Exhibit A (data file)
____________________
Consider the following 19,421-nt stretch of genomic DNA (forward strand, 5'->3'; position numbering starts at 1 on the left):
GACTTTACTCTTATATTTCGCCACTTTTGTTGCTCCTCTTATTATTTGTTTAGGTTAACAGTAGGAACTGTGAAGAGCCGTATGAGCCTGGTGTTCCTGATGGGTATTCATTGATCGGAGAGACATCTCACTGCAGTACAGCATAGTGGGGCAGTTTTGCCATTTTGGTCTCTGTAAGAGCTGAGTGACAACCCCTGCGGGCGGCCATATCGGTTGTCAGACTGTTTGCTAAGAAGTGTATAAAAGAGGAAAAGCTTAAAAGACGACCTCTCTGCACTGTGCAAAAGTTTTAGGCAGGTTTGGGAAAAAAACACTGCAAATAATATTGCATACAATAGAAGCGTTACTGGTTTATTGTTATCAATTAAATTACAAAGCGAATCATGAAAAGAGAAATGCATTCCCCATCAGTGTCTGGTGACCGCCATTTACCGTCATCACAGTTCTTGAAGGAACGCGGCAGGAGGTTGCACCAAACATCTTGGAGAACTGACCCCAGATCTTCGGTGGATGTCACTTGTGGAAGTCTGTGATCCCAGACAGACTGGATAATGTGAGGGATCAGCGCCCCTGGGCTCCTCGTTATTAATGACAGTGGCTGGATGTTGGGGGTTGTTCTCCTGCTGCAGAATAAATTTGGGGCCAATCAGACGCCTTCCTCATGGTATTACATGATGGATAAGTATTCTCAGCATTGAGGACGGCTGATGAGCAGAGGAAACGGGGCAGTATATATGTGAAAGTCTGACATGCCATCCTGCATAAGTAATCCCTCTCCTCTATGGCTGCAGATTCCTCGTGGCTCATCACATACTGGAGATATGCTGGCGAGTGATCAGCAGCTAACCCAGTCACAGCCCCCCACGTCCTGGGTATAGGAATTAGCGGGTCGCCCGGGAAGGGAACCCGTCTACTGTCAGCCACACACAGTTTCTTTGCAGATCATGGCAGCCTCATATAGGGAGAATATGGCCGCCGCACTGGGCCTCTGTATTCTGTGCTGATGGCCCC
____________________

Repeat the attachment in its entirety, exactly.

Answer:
Consider the following 19,421-nt stretch of genomic DNA (forward strand, 5'->3'; position numbering starts at 1 on the left):
GACTTTACTCTTATATTTCGCCACTTTTGTTGCTCCTCTTATTATTTGTTTAGGTTAACAGTAGGAACTGTGAAGAGCCGTATGAGCCTGGTGTTCCTGATGGGTATTCATTGATCGGAGAGACATCTCACTGCAGTACAGCATAGTGGGGCAGTTTTGCCATTTTGGTCTCTGTAAGAGCTGAGTGACAACCCCTGCGGGCGGCCATATCGGTTGTCAGACTGTTTGCTAAGAAGTGTATAAAAGAGGAAAAGCTTAAAAGACGACCTCTCTGCACTGTGCAAAAGTTTTAGGCAGGTTTGGGAAAAAAACACTGCAAATAATATTGCATACAATAGAAGCGTTACTGGTTTATTGTTATCAATTAAATTACAAAGCGAATCATGAAAAGAGAAATGCATTCCCCATCAGTGTCTGGTGACCGCCATTTACCGTCATCACAGTTCTTGAAGGAACGCGGCAGGAGGTTGCACCAAACATCTTGGAGAACTGACCCCAGATCTTCGGTGGATGTCACTTGTGGAAGTCTGTGATCCCAGACAGACTGGATAATGTGAGGGATCAGCGCCCCTGGGCTCCTCGTTATTAATGACAGTGGCTGGATGTTGGGGGTTGTTCTCCTGCTGCAGAATAAATTTGGGGCCAATCAGACGCCTTCCTCATGGTATTACATGATGGATAAGTATTCTCAGCATTGAGGACGGCTGATGAGCAGAGGAAACGGGGCAGTATATATGTGAAAGTCTGACATGCCATCCTGCATAAGTAATCCCTCTCCTCTATGGCTGCAGATTCCTCGTGGCTCATCACATACTGGAGATATGCTGGCGAGTGATCAGCAGCTAACCCAGTCACAGCCCCCCACGTCCTGGGTATAGGAATTAGCGGGTCGCCCGGGAAGGGAACCCGTCTACTGTCAGCCACACACAGTTTCTTTGCAGATCATGGCAGCCTCATATAGGGAGAATATGGCCGCCGCACTGGGCCTCTGTATTCTGTGCTGATGGCCCC